Understanding and supporting young people who self-harm in residential care
Written by Noel MacNamara
Some of the young people we care for in the ITC programs deal with emotional distress and pain by hurting themselves physically. Young people hurting themselves is distressing to them and to those who care for them. ITC staff may experience a range of emotions, including anger, sadness, helplessness, guilt, shame or disgust. In response we think the professional and caring, thing to do is to stop them, using any means we can. We check their pockets, rooms, and hiding places removing anything dangerous or potentially dangerous. We become anxious when they stay too long in the bathroom or when they wear long sleeves and long pants when its warm. We monitor their behaviours. We might even impose sanctions in an attempt to prevent further acts of harm. All these responses are perfectly understandable. This Blog poses the question: is this the best approach?
What is Self-Harm?
Self-harm is an intentional act of self-injury regardless of the motivation or degree of suicidal intent. Research suggests (Vinnerljung et al, 2006) that children and young people in Out of Home Care (OOHC) are at a heightened risk of self-harm compared to the general population of children. Self-harming behaviour may be particularly common in children who move placements frequently (i.e., three or more times over a 12-month period) (Beck, 2006). There is also evidence that the prevalence of self-harm within residential settings is higher than in other OOHC settings.
A Few Important Facts
- Approximately one in ten Australian young people have self-harmed at some point in their lives (Curtis et al. 2018).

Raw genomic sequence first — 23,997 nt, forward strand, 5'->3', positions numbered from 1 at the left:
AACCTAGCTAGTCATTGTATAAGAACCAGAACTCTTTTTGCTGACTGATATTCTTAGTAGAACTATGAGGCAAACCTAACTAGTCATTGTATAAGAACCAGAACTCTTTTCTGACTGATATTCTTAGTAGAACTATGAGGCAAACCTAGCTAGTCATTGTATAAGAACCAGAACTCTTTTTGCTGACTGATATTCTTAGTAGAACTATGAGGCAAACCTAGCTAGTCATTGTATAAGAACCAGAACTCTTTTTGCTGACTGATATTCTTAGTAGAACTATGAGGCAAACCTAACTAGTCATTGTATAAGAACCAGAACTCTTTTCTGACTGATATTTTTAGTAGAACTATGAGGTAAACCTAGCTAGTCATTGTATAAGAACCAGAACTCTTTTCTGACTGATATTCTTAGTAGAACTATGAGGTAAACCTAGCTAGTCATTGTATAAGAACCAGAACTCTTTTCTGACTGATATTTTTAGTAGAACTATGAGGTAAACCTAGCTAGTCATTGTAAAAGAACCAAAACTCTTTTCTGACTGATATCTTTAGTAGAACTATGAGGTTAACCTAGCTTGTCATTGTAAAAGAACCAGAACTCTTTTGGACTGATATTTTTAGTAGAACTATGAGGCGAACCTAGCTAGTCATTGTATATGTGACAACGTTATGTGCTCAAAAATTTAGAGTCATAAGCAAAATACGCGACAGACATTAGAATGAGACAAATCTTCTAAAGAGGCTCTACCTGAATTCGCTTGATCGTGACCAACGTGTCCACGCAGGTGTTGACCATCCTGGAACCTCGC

- Repeated self-harm is common and almost two-thirds of young people who self-harm have done so more than four times (Lawrence, et al, 2015).
- Self-harm occurs more frequently in females than in males (Hawton, Saunders, O’Connor, 2009)
- Young people who identify as LGBTIQA+ are twice as likely to engage in self-harm, often due to bullying and discrimination (King, et al, 2008).
Why Do Young People Self-Harm?
Most young people who self-harm say it gives them some relief from unbearably painful emotions or numbness. Most say they are not suicidal, but a small number are truly suicidal, and it is known that young people who repeatedly self-harm are at increased risk of dying by suicide. There have been multiple reasons suggested as to why young people self-harm including:
- Cutting makes the blood take away the bad feelings
- Punishing oneself relieves feelings of guilt and shame
- Pain can make someone feel more alive if feeling numb inside
- Self-harm may provide a sense of control which is not evident in other areas of the young person’s life
- Self-harm acts as a form of communication when unable to talk to anyone else or a way of communicating a cry for help
- Self-harm acts as a safety valve, way of relieving tension when emotional pressure becomes too much
Pain works. Pain heals. If I had never cut myself, I proabably wouldn’t be around today
What Should We Do?
Ranahan (2011) identified a powerful dynamic that emerged when residential workers were faced with the possibility of a young person engaging in self-harming behaviours. A series of practices were identified that ranged along a continuum from close emotional connection to more distant defensive practices:
- Being With – maintaining an engaged, attuned and closely connected involvement with the young person
Building Supports – practitioner and the young person working together to identify and strengthen supports among significant people
Detecting – actively using pre-existing knowledge about the young person and of risk and warning signs
Appraising – using protocols or tools to determine the seriousness of the risk
Flooding the Zone – communicating concerns about the young person to managers and other external professionals usually unknown to the young person